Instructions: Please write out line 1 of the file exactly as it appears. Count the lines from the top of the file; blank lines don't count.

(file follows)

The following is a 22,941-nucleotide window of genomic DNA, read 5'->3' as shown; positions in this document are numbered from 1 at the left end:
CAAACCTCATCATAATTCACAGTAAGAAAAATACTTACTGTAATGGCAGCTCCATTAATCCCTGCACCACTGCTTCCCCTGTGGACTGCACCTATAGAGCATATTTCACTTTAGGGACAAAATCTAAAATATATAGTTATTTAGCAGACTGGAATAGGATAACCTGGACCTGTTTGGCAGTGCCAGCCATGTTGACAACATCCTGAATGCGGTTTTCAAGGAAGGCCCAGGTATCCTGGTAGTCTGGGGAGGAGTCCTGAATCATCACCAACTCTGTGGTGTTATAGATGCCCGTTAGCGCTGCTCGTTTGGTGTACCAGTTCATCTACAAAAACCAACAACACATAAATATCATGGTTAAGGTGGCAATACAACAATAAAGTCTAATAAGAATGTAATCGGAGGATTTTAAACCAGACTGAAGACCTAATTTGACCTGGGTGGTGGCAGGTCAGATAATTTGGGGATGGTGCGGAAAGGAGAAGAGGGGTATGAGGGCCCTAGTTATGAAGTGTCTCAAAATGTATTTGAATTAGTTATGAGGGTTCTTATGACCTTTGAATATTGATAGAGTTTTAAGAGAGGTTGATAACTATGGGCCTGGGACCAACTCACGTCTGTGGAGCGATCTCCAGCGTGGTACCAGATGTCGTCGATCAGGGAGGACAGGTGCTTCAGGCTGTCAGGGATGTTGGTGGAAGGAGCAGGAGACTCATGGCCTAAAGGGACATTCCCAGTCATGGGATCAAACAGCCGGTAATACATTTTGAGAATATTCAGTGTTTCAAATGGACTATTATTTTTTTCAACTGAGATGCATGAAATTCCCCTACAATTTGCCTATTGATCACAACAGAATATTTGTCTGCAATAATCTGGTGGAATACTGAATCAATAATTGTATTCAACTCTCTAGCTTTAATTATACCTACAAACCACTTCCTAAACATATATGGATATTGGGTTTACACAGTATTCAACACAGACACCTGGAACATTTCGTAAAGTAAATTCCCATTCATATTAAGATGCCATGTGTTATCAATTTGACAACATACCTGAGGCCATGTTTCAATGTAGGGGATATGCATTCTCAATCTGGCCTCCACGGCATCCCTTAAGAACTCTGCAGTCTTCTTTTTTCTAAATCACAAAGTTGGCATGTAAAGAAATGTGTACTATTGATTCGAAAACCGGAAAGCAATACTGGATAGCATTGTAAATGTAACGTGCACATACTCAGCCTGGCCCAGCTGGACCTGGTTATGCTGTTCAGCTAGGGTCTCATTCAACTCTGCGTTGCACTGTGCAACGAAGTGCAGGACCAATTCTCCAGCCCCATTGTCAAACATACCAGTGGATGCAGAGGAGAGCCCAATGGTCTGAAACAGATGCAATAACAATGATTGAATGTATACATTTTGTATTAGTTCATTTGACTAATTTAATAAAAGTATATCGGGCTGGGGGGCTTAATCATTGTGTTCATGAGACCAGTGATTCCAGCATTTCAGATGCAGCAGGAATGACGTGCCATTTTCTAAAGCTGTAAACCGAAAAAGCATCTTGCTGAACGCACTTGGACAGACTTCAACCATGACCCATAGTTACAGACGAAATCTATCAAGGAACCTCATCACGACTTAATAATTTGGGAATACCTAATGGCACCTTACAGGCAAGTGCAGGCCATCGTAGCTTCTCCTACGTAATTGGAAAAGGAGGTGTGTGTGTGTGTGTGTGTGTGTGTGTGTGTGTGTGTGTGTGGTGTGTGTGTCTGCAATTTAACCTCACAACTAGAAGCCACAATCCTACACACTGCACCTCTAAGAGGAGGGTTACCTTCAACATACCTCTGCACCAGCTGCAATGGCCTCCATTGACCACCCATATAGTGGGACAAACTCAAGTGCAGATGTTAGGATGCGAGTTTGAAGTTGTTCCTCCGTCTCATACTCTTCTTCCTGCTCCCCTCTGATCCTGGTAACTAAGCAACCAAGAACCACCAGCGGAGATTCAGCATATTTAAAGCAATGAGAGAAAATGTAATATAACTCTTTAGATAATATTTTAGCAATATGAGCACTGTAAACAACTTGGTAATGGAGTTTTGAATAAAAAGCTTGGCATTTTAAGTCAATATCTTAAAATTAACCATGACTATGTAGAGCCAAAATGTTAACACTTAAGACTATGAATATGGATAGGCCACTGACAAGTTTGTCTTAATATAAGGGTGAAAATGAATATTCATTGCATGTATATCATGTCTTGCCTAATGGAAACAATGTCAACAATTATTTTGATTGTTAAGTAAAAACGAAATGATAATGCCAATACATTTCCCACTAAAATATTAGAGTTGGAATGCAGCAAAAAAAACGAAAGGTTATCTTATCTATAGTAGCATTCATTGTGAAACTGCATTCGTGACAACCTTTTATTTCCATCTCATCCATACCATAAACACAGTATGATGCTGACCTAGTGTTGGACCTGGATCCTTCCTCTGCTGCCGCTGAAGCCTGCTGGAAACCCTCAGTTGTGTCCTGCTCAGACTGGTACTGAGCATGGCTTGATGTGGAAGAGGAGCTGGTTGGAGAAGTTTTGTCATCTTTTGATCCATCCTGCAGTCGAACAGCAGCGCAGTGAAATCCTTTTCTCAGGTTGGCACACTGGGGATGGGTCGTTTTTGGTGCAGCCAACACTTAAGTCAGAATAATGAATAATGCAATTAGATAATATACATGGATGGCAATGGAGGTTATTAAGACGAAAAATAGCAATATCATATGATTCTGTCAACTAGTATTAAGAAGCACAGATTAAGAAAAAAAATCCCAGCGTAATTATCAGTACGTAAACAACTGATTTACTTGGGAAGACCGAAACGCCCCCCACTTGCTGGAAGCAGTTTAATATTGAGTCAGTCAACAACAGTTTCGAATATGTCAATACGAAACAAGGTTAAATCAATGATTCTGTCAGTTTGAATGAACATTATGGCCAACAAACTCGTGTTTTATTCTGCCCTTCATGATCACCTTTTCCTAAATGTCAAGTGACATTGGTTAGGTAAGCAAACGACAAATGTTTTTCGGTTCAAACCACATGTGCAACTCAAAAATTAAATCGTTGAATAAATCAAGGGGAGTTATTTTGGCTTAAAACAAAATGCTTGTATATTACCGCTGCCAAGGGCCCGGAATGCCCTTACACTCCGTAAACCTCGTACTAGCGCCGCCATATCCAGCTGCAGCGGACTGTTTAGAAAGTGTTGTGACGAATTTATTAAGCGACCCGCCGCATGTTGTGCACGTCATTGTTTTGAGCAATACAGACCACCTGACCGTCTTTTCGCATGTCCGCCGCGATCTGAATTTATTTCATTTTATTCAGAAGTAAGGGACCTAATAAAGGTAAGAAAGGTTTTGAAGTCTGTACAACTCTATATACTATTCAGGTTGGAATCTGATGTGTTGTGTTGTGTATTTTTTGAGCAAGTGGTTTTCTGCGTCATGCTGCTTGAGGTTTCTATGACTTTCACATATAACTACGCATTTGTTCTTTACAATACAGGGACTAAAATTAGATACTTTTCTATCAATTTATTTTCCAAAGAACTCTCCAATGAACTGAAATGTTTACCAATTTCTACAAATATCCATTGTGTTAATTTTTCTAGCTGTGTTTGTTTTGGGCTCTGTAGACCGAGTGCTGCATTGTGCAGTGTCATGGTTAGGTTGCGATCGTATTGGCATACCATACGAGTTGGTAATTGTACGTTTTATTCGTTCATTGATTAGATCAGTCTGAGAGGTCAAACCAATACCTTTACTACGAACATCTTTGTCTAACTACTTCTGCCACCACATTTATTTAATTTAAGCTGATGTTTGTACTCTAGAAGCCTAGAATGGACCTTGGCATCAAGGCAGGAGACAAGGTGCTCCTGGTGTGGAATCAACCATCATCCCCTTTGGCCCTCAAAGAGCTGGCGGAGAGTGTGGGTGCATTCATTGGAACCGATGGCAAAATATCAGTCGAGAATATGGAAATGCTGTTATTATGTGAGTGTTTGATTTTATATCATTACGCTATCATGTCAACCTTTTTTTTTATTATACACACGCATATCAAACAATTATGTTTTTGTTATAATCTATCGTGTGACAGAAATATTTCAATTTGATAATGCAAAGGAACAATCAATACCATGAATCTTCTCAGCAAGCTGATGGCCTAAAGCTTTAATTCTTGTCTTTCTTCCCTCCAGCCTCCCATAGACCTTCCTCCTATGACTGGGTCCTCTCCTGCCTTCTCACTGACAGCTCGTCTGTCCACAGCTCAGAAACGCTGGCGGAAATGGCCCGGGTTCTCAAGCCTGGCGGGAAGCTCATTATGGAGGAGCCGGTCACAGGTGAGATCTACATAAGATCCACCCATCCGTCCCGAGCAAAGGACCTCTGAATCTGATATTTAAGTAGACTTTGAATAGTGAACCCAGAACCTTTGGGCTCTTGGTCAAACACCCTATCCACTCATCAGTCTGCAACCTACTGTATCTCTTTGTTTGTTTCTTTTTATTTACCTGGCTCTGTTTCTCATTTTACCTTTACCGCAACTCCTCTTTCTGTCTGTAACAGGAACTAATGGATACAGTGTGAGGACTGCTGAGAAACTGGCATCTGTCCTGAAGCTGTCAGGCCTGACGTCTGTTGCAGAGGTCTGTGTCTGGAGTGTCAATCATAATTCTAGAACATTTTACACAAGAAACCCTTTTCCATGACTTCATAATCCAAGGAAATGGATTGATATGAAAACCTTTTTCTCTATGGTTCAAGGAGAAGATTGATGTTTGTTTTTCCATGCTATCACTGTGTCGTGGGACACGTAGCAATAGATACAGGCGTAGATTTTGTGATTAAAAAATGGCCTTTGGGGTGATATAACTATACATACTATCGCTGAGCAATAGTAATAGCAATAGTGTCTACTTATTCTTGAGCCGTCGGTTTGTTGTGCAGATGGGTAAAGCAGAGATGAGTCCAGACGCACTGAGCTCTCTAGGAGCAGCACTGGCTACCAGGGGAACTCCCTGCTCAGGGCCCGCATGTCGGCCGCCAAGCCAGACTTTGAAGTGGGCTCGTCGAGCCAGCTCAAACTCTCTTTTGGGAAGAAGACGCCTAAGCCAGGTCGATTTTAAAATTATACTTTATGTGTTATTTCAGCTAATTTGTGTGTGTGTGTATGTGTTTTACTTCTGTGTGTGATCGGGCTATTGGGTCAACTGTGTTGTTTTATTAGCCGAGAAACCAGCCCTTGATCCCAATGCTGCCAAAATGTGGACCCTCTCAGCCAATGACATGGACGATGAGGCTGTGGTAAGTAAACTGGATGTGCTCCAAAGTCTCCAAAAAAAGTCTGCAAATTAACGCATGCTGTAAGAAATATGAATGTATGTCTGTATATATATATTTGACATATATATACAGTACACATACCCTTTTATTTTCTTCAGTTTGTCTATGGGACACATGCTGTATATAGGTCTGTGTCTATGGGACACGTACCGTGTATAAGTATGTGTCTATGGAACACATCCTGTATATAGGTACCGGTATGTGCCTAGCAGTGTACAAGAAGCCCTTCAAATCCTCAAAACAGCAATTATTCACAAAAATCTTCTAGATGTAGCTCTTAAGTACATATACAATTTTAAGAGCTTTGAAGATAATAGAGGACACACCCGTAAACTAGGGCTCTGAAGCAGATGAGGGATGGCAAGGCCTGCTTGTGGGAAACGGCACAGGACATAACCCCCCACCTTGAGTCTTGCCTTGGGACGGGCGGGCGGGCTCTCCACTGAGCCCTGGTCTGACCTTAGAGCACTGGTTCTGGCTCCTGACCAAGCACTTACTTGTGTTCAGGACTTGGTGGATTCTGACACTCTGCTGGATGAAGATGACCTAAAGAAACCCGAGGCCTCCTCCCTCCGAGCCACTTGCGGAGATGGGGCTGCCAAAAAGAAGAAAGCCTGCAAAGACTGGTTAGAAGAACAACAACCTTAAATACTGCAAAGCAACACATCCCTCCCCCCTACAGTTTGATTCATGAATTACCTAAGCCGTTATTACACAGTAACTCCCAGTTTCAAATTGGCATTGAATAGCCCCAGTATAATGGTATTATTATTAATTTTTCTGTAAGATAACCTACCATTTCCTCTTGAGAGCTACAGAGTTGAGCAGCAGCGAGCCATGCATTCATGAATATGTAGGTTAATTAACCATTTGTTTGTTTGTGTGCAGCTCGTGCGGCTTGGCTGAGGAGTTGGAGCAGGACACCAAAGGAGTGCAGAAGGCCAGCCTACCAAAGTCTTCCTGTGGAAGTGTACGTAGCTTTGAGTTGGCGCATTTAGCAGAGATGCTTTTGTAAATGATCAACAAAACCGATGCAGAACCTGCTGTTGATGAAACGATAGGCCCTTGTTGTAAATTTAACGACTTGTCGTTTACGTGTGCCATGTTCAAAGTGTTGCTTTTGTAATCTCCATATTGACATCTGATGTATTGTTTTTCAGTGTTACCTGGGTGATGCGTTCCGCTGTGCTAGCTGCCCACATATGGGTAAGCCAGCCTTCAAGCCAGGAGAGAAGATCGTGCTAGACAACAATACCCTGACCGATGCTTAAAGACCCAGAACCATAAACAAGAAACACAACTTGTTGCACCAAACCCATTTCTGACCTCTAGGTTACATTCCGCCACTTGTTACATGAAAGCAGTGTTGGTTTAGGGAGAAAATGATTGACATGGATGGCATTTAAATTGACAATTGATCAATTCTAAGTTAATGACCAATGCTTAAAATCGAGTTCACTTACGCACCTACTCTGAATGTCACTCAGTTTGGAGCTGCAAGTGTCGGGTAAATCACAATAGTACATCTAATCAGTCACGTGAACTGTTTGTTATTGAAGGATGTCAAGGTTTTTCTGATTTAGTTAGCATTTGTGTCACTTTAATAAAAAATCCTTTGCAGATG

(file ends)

The following is a 22,941-nucleotide window of genomic DNA, read 5'->3' as shown; positions in this document are numbered from 1 at the left end: